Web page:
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Sanctum | Strategy, Sorcery, SubterfugeSanctum | Strategy, Sorcery, Subterfuge



Ngozi's Way

A periodic column on Sanctum strategy, theory, and fun, by Ian Schreiber, Sanctum player name Gannon. You can reach Ian at

All About Initiative (Part Two)
May 4, 2000

Part two of our series on Initiative. (To review: in Sanctum the turns are simultaneous and yet there is an order to how all effects are resolved, such that it ends up acting like a turn-based game in some respects. Initiative determines whose “turn” it is.)

What Do I Do With Initiative?

This is actually a question you should have considered before you manage to gain Initiative, unless it's turn 1 of the game and it was randomly handed to you. Some spells are naturally more effective if you have Initiative, so if you have a plan to get Initiative in the next turn or two you might hold on to those spells rather than casting or discarding them earlier.

What spells work better if you have Initiative? The first thing that comes to mind is any spell that might squander an opponent's spell, by rendering a target ineffective. Aside from Intercession, this also includes spells that grant spell protection (Beobogh's Helm, Kumatru Trance, Chaos Fog, etc.), and spells which remove enemy minions from play (Venom'd Arrow, Will o' the Wisp, etc.). Any spell you cast that has a game effect and manages to squander an enemy spell is usually well in your favor.

The other class of spells that work well with Initiative are those that the opponent might squander if her spells would go off first. Casting a Monster is sometimes preferable with Initiative, for example, because if the opponent went first and cast her own Monster there, yours would be squandered. Minion removal spells (as above) fall into this category as well. If you cast Rain of Blood with Initiative on an unaltered enemy group, you can be sure to kill the entire group; if you cast without Initiative, your opponent might cast a group Alteration on the target, which would make your spell ineffective (the fact that your Rain of Blood may also squander an enemy spell is an added bonus, and just makes Initiative doubly important when casting it and similar spells).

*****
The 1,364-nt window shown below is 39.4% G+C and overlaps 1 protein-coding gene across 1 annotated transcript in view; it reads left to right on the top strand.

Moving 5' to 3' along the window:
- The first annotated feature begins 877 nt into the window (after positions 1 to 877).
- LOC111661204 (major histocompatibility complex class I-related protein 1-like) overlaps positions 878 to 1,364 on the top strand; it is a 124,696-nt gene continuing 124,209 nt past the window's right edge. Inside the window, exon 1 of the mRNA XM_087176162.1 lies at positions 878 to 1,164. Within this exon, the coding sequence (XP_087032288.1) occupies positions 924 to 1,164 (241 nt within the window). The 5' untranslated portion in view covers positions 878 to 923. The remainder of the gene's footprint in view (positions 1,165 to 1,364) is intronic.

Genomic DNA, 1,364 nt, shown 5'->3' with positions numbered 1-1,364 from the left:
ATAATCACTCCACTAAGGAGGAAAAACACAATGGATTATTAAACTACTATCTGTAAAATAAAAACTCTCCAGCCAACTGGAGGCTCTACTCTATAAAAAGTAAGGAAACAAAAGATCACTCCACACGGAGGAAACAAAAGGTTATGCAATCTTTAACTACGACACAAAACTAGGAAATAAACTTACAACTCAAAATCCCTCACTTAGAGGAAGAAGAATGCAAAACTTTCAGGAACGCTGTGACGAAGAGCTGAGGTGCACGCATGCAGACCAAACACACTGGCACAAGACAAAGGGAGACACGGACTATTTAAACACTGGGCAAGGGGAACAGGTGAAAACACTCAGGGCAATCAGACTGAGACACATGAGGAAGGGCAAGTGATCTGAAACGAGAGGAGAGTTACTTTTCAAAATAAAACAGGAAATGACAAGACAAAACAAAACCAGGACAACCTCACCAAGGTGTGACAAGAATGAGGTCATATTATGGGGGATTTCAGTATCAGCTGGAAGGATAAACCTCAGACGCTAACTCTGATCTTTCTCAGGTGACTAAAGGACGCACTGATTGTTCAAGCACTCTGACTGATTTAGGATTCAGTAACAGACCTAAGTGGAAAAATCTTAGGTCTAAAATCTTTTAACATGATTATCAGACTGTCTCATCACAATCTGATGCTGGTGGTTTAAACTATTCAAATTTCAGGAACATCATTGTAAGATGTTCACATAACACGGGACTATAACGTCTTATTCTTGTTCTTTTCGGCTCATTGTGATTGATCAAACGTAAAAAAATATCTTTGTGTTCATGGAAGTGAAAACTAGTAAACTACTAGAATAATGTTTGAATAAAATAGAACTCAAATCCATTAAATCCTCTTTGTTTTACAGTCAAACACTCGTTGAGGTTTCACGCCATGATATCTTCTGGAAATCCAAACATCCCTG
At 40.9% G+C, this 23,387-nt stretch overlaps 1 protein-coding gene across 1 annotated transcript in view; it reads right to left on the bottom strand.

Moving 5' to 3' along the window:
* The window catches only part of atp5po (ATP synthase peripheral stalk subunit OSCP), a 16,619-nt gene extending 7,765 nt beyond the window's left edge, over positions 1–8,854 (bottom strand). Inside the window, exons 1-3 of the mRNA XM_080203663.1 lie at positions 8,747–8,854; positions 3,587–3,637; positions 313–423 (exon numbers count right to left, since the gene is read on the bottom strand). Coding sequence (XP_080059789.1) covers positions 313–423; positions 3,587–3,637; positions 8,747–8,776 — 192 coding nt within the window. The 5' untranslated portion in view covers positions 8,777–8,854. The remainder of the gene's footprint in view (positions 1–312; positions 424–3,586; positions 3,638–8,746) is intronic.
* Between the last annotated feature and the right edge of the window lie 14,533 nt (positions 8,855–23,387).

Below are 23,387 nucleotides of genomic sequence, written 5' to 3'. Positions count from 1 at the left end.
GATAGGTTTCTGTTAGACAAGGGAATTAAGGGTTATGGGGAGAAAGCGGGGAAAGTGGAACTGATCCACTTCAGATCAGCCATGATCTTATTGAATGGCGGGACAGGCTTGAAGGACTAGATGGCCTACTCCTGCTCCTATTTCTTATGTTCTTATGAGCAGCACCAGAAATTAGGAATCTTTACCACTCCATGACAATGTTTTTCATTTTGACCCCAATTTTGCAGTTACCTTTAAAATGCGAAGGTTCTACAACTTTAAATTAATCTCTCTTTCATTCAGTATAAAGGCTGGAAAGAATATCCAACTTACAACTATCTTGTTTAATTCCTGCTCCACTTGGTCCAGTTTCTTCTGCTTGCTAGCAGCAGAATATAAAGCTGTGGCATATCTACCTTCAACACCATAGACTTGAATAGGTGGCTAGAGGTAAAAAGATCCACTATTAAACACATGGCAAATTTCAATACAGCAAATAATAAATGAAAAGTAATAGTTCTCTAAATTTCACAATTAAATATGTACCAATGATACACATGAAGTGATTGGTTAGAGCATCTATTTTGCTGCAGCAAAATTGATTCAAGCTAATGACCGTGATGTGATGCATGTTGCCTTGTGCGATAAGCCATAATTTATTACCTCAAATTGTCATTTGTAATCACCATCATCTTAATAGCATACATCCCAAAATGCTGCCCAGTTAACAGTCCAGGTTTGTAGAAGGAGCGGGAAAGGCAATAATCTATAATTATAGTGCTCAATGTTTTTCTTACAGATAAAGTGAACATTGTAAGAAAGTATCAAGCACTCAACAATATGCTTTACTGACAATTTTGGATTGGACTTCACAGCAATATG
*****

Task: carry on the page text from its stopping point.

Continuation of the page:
If you want to force a combat with an enemy group using a Monster you're about to cast (and you have Initiative), try casting it in the group's expected walking path. Your Monster will move first, the enemy group will then move into the target square, and they'll fight. If you're not sure which way the enemy group will move, sometimes you can cast the monster three squares away from the group (two squares in one direction and one square at right angles); the monster will often walk closer to the enemy group so that it ends up diagonally adjacent to the enemy group, so that when the enemy finally moves it'll end up next to the monster if it goes in either of two directions.

If you want to block an enemy group's movement using a Monster and you have Initiative, the task is often a bit harder. Sometimes you can simply cast it two squares in a line away from the enemy group, in the direction of its expected walking path; the Monster will move next to the group, the group will try (and fail) to walk into the Monster, and then the groups will fight. But all too often, the square you'd want to summon the Monster into is occupied by your own group or a town; in this case, the best you can do is summon the monster diagonally adjacent to the enemy group and hope it picks the right place to move to ... or, don't summon the monster at all, and wait for a better time.

If you have Initiative and you know you're about to lose it, spells that require Initiative for optimal effect should generally take priority, so that you can make the most of them.

What Do I Do Without Initiative?